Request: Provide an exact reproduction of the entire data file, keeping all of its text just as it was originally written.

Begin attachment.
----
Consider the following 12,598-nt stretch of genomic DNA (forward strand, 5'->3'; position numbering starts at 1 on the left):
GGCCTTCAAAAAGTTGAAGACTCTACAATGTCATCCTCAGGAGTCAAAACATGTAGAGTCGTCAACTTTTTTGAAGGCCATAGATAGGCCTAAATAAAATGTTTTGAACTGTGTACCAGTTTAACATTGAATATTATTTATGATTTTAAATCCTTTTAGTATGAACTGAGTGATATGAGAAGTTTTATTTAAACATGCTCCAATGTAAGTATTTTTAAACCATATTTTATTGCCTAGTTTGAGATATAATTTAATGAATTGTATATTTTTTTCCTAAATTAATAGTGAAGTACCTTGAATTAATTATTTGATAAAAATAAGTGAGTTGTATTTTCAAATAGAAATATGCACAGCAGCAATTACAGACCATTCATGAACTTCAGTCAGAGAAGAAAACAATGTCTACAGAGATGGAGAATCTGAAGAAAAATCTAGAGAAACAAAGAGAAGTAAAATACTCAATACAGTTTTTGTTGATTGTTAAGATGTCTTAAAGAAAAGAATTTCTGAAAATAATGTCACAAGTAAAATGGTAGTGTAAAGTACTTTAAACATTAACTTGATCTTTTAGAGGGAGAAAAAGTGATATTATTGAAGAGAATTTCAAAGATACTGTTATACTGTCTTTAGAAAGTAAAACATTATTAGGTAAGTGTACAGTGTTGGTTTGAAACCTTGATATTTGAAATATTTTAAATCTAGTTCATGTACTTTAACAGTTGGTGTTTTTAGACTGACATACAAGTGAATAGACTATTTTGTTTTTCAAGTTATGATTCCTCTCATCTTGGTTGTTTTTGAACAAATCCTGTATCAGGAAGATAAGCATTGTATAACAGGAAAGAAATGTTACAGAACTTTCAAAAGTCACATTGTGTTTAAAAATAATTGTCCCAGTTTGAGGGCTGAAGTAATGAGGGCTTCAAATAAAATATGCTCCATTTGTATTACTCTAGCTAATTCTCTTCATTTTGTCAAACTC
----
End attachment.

Consider the following 12,598-nt stretch of genomic DNA (forward strand, 5'->3'; position numbering starts at 1 on the left):
GGCCTTCAAAAAGTTGAAGACTCTACAATGTCATCCTCAGGAGTCAAAACATGTAGAGTCGTCAACTTTTTTGAAGGCCATAGATAGGCCTAAATAAAATGTTTTGAACTGTGTACCAGTTTAACATTGAATATTATTTATGATTTTAAATCCTTTTAGTATGAACTGAGTGATATGAGAAGTTTTATTTAAACATGCTCCAATGTAAGTATTTTTAAACCATATTTTATTGCCTAGTTTGAGATATAATTTAATGAATTGTATATTTTTTTCCTAAATTAATAGTGAAGTACCTTGAATTAATTATTTGATAAAAATAAGTGAGTTGTATTTTCAAATAGAAATATGCACAGCAGCAATTACAGACCATTCATGAACTTCAGTCAGAGAAGAAAACAATGTCTACAGAGATGGAGAATCTGAAGAAAAATCTAGAGAAACAAAGAGAAGTAAAATACTCAATACAGTTTTTGTTGATTGTTAAGATGTCTTAAAGAAAAGAATTTCTGAAAATAATGTCACAAGTAAAATGGTAGTGTAAAGTACTTTAAACATTAACTTGATCTTTTAGAGGGAGAAAAAGTGATATTATTGAAGAGAATTTCAAAGATACTGTTATACTGTCTTTAGAAAGTAAAACATTATTAGGTAAGTGTACAGTGTTGGTTTGAAACCTTGATATTTGAAATATTTTAAATCTAGTTCATGTACTTTAACAGTTGGTGTTTTTAGACTGACATACAAGTGAATAGACTATTTTGTTTTTCAAGTTATGATTCCTCTCATCTTGGTTGTTTTTGAACAAATCCTGTATCAGGAAGATAAGCATTGTATAACAGGAAAGAAATGTTACAGAACTTTCAAAAGTCACATTGTGTTTAAAAATAATTGTCCCAGTTTGAGGGCTGAAGTAATGAGGGCTTCAAATAAAATATGCTCCATTTGTATTACTCTAGCTAATTCTCTTCATTTTGTCAAACTC